What I meant was that the explanation was quite simple. Personally I think that you have made the explanation more complicated by bringing up the subject of how a float is represented in memory and how the value of the float is calculated from that representation. None of that matters in this case

But, it is related in order to know why the OP
should execute write() method four times if not using put() method.

Are you really suggesting that the the OP writes 4 bytes to EEPROM to save a float, to say nothing of the problem of reading it back

Thank you everyone for helping me out.
My program is working fine.

Please post your working code as it may help others with a similar problem in the future

Here is the final code for.

#include <EEPROM.h>

#include <Wire.h>
#include <LiquidCrystal_I2C.h>

LiquidCrystal_I2C lcd(0x27,20,4);

float ph_water=7.0;
float ph_sample;
float phaddr=0;
float offset=0.00;   /*update this value during calibration phase*/
const int phpin = A0;





void setup() {
  Serial.begin(9600);
  lcd.init();
  lcd.backlight();
  lcd.setCursor(0,0);
  lcd.print("Welcome");
}

void loop() {
    int adcValue = analogRead(phpin);
  float phVoltage = (float)adcValue * 5.0 / 1024;
 ph_sample=(3.5*phVoltage)+offset;     
  Serial.print("phValue= "); 
  Serial.print(ph_sample);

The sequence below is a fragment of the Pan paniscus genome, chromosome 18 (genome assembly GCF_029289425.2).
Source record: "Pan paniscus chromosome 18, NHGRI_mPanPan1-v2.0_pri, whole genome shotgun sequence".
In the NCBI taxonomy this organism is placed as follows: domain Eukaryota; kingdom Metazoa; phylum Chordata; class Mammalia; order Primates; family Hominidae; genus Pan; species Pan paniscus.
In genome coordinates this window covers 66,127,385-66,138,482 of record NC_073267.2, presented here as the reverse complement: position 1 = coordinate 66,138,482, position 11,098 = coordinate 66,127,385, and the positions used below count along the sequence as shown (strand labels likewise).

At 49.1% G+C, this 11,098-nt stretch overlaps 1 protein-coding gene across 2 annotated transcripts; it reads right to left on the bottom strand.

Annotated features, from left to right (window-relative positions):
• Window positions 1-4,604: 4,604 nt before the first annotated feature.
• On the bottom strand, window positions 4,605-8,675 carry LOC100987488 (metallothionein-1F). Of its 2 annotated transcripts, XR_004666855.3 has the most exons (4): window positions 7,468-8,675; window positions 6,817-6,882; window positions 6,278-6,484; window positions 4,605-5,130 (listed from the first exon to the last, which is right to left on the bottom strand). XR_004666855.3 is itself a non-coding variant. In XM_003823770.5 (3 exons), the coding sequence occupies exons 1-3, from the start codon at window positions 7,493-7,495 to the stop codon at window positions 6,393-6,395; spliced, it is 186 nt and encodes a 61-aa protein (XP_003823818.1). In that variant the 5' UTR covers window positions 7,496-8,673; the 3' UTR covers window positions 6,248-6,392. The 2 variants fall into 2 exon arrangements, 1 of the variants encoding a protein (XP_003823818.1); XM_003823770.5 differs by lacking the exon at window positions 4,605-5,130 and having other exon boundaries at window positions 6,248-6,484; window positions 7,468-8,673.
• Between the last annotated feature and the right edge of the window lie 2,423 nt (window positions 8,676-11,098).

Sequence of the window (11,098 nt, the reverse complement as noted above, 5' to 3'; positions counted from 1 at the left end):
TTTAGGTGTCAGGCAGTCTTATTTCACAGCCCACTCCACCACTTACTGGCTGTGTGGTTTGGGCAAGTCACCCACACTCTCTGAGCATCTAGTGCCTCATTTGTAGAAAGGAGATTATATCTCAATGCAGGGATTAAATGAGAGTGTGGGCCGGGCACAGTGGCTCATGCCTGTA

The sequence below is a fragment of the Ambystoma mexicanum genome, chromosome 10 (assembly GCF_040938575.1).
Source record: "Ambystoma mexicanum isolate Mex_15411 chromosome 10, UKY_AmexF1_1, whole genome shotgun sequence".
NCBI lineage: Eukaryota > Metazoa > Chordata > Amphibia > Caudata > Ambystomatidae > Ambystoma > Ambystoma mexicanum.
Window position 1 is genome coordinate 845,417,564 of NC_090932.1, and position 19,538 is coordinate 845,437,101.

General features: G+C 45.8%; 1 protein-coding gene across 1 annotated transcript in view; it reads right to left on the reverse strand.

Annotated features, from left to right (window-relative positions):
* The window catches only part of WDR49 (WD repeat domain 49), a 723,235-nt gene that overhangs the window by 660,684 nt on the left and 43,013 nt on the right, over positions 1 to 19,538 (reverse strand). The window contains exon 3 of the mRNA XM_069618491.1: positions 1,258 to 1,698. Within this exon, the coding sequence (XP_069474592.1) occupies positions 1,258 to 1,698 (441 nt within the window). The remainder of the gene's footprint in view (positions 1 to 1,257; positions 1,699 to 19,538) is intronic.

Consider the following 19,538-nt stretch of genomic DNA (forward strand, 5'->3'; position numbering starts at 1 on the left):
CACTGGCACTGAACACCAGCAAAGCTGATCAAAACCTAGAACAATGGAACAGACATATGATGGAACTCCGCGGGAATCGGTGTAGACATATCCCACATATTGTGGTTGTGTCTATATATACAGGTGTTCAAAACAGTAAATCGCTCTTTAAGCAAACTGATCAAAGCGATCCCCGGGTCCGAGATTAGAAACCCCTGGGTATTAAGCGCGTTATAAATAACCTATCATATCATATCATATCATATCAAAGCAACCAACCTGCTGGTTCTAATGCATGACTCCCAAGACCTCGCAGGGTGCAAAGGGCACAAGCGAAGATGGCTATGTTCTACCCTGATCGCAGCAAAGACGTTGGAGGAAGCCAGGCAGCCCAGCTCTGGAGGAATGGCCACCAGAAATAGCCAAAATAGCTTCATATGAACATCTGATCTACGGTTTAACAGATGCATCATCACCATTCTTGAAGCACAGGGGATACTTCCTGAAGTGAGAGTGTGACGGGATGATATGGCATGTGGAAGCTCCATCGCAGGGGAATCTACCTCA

Serial.print("Po  = "); 
  Serial.println(phVoltage, 3);
  delay(1000);

  if (ph_water>=ph_sample){
    EEPROM.put(phaddr,  ph_sample);
    float value=EEPROM.get(phaddr);
    lcd.clear();
    lcd.setCursor(0,1);
    lcd.print("phaddress=");
    lcd.print(phaddr);
    lcd.setCursor(0,2);
    lcd.print("phvalue=");
    lcd.print(value);

  }
  else {
    lcd.clear();
    lcd.setCursor(0,1);
    lcd.print("Ph is High");
    lcd.setCursor(0,2);
    lcd.print("Refill Solution");
  }
  


}

Remember you can only write 100,000 times at a given address in EEPROM

A float value - with the variability or analogRead() - is likely to change slightly often.

You have a 1 second delay between two reads, if the value keeps changing (even slightly) and is above the threshold at every read then you’ll destroy ERPROM address 0 in a bit more than a day (roughly in 27h and 47 min)

You might want to only keep 1 significant digit (or none - do you know the orecision of your device?) and adopt a strategy where you write to EEPROM only when you get significant changes or (with a bit of extra hardware) when the arduino looses power only

Thank you so much for your explanation. It is just a basic code. i am still working and trying to reduce the sample size (Applying for loop or using average method ). so i can merge 10-15 values in a single output.

There are chips that can store data without limits: https://www.adafruit.com/product/1895.

You could store the sample to EEPROM, and store the next sample 4 bytes further. At the end of the EEPROM, loop around and keep track of where the new data should be stored. Then you would have the 128 latest samples.
It needs good code and a mistake is easily made.

Using the average of a few samples is always good.